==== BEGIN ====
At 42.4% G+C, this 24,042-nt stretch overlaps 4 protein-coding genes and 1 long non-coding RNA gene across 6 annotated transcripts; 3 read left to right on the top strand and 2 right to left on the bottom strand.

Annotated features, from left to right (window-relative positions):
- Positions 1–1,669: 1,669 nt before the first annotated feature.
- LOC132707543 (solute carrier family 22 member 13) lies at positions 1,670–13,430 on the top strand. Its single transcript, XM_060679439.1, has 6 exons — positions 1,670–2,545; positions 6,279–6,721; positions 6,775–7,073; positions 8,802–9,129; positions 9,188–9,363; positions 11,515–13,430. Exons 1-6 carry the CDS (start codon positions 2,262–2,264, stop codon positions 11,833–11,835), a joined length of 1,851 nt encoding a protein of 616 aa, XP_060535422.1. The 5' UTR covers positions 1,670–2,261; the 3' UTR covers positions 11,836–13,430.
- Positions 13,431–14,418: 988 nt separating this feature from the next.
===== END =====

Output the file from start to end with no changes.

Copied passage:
At 42.4% G+C, this 24,042-nt stretch overlaps 4 protein-coding genes and 1 long non-coding RNA gene across 6 annotated transcripts; 3 read left to right on the top strand and 2 right to left on the bottom strand.

Annotated features, from left to right (window-relative positions):
- Positions 1–1,669: 1,669 nt before the first annotated feature.
- LOC132707543 (solute carrier family 22 member 13) lies at positions 1,670–13,430 on the top strand. Its single transcript, XM_060679439.1, has 6 exons — positions 1,670–2,545; positions 6,279–6,721; positions 6,775–7,073; positions 8,802–9,129; positions 9,188–9,363; positions 11,515–13,430. Exons 1-6 carry the CDS (start codon positions 2,262–2,264, stop codon positions 11,833–11,835), a joined length of 1,851 nt encoding a protein of 616 aa, XP_060535422.1. The 5' UTR covers positions 1,670–2,261; the 3' UTR covers positions 11,836–13,430.
- Positions 13,431–14,418: 988 nt separating this feature from the next.